Defence Research and Development Organisation (DRDO) successfully carried out three test firings of Nag anti-tank guided missiles in the Pokhran firing ranges in Rajasthan. The missiles were test-fired during both day and night during the trials and all three were successful. With this, Nag anti-tank guided missile moves closer towards final induction into Indian Army,
The missile is now in the final stages of being inducted into Indian Army which will use it by mounting them on the modified armoured vehicles. Defence Acquisition Council (DAC) in 2018 had approved procurement of DRDO's designed and developed NAG Missile System (NAMIS) at cost of Rs 524 crore.
- It is third generation ATMG. It is one of five missile systems indigenously developed by DRDO under integrated guided missile development programme (IGMDP). The other four missiles are Agni, Akash, Prithvi and Trishul.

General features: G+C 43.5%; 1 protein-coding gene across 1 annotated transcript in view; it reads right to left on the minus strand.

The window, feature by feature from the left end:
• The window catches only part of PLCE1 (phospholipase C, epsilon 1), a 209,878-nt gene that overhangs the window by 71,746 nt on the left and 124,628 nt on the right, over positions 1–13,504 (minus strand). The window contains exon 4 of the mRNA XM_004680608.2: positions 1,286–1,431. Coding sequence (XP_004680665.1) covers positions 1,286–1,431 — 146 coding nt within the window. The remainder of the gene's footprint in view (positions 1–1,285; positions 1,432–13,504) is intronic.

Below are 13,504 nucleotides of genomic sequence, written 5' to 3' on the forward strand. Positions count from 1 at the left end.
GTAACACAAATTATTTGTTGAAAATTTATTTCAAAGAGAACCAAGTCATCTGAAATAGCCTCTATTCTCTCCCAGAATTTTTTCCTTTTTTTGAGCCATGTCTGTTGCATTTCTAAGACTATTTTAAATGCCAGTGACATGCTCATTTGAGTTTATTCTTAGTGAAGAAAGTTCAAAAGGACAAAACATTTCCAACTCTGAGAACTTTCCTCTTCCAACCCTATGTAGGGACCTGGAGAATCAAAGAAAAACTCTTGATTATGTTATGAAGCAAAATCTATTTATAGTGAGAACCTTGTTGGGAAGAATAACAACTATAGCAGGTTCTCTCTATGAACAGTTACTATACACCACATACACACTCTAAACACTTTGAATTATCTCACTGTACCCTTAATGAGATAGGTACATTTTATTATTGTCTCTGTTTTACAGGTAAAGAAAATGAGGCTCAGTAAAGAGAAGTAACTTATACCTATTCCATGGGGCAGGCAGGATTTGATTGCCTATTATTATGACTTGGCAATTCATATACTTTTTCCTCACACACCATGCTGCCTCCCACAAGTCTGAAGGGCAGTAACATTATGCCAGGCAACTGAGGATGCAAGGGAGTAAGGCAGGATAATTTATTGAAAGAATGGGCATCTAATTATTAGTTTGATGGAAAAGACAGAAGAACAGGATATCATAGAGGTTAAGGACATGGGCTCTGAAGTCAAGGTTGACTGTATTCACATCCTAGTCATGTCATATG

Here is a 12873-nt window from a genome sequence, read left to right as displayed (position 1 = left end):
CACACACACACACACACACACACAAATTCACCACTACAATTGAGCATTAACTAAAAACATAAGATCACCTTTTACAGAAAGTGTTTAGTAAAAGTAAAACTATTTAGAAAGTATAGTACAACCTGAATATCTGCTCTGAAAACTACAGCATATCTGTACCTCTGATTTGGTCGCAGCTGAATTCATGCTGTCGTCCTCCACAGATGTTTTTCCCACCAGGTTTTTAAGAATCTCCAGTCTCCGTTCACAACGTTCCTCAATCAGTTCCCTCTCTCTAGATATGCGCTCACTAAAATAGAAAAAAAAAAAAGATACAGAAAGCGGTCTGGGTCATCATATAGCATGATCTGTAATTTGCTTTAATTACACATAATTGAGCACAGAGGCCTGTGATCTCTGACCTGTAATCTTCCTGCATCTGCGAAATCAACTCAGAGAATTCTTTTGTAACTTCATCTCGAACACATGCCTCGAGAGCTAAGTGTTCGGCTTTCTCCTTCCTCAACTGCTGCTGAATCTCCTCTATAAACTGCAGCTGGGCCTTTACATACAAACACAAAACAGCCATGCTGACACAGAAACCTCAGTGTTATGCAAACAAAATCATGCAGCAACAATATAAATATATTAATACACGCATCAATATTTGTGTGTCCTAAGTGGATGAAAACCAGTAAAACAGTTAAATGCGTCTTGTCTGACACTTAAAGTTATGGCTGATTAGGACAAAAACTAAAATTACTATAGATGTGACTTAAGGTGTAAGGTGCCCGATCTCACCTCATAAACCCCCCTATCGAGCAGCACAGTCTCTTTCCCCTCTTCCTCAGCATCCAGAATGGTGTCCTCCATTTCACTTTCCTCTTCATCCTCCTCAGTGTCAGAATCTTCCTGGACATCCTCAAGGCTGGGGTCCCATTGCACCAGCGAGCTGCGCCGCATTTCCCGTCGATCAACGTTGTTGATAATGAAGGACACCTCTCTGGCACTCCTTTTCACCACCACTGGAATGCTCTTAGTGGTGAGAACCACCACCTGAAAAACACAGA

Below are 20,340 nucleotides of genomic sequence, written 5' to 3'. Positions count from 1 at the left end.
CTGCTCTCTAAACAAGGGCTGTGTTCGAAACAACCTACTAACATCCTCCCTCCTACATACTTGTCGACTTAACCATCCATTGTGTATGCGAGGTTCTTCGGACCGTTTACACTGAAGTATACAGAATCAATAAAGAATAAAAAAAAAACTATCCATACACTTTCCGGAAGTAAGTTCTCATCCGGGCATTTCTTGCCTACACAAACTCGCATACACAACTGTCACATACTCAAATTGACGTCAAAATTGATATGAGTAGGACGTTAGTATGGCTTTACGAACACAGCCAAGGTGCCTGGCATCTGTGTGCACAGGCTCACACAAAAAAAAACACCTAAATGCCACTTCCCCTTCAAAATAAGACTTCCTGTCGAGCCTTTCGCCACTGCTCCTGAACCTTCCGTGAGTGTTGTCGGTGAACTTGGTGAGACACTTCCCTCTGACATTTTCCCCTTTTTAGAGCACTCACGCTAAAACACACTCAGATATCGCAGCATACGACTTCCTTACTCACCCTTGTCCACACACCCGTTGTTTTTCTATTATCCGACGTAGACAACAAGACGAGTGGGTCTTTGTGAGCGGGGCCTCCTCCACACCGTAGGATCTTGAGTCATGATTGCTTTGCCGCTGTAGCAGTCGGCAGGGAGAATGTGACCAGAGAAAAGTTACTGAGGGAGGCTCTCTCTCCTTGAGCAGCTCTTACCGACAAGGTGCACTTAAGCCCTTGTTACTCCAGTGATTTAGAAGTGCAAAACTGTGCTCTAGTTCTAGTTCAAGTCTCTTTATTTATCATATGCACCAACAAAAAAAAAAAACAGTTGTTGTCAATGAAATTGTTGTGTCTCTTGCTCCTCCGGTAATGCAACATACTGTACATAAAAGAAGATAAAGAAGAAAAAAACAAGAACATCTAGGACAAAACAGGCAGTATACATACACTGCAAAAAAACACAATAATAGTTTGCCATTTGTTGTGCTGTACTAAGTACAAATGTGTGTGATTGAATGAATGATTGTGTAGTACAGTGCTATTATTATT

- It works on “fire and forget” principle. It has operational range of 7-10km (when air-launched) and 500m to 4km (land version). It also possesses advanced passive homing guidance system.
- It is equipped with advanced Imaging Infrared Radar (IRR) seeker along with integrated avionics. This technology is being possessed by very few countries.
- It has been designed mainly to destroy modern main battle tanks and other heavily armoured targets during day and night. It can also be launched from land and air-based platforms.
- The land-based version of missile is at present available for integration on the Nag missile carrier (NAMICA).
- Its successful induction into Indian Army is expected to give quantum boost to Army's capability against enemy armour.